1993 Cambria Pinot Noir, Reserve, Santa Maria Valley ($35)
Wonderfully aromatic, offering scents of vanilla custard and ripe cherry-berry fruit. A big wine with medium-full body and medium-full tannins, there's plenty of ripe cherry-berry fruit here, along with spice and vanilla. Two to three years of aging will soften and round out the palate and add to the wine's inherent complexity.
1994 Cambria Pinot Noir, Julia's Vineyard, Santa Maria Valley ($22)
Riper fruit characterizes this wine compared to the '93 reserve from Cambria, with this wine offering fragrant red cherry-strawberry aromas plus lots of oak influence -- medium-high char, toasted almonds and vanilla. Extractive and delicious with flavors that replicate the nose. Very slightly hot in the finish. A generous price for such an impressive wine.
THIRD PLACE WINES:
1993 Witness Tree Pinot Noir, Vintage Select, Willamette Valley ($25)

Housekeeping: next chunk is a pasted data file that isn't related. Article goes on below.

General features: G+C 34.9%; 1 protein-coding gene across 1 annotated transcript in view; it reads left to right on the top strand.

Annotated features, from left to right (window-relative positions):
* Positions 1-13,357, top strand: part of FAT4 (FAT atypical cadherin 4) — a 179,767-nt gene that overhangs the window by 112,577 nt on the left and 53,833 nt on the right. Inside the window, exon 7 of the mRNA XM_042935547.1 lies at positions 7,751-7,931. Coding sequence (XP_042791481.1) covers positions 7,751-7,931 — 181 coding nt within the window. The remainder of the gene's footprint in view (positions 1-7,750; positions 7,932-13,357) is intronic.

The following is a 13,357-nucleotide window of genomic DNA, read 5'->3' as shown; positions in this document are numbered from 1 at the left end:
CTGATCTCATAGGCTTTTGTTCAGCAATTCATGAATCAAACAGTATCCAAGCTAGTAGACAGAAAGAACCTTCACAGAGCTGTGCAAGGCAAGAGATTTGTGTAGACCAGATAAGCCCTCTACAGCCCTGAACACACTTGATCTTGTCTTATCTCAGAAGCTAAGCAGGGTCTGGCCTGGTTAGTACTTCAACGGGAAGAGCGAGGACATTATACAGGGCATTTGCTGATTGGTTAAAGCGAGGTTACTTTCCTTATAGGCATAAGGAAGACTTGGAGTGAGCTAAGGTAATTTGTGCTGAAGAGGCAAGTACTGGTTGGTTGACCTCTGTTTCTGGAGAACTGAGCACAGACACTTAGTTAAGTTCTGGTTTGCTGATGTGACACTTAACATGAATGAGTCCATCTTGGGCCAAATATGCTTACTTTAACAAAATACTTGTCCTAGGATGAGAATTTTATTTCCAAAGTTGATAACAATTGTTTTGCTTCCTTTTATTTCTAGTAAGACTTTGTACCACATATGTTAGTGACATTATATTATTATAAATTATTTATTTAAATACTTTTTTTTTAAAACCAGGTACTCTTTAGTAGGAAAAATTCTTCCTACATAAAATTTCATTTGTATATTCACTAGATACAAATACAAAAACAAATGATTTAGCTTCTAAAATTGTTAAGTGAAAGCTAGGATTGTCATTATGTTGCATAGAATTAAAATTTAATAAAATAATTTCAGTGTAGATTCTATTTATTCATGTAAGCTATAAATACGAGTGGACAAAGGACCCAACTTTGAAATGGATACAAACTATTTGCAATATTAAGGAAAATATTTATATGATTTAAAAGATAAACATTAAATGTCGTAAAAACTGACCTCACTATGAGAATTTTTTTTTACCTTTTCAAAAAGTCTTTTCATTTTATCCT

Plenty of toasty new oak in the nose which almost eclipses the pretty cherry fruit and clove spice. There's also a hint of leather in the nose, which many found appealing. Mouthfilling, with deep, though currently angular, berry-cassis fruit accompanied by lots of new oak. It's almost unfair to judge this wine now, since it was obviously made for aging; excellent potential.
1993 Sanford Pinot Noir, Santa Barbara County ($18)
Forward, fragrant aromas of ripe strawberry fruit, vanilla and a hint of Burgundian earthiness. This medium-full bodied effort offers ripe, almost jammy, strawberry fruit accompanied by a hint of acceptable volatile acidity (giving the wine a balsamic vinegar-like edge). Best consumed over the next couple of years.
1994 Sanford Pinot Noir, Central Coast ($18)
Fresh, appealing, fruity scents of red cherries and light mintiness lead to similar flavors on the palate, where the fruit fairly "sings" due to the excellent acid balance and easy oak. A delicious, lighter-style Pinot that will work with a wide variety of foods, grilled salmon and baked chicken springing immediately to mind.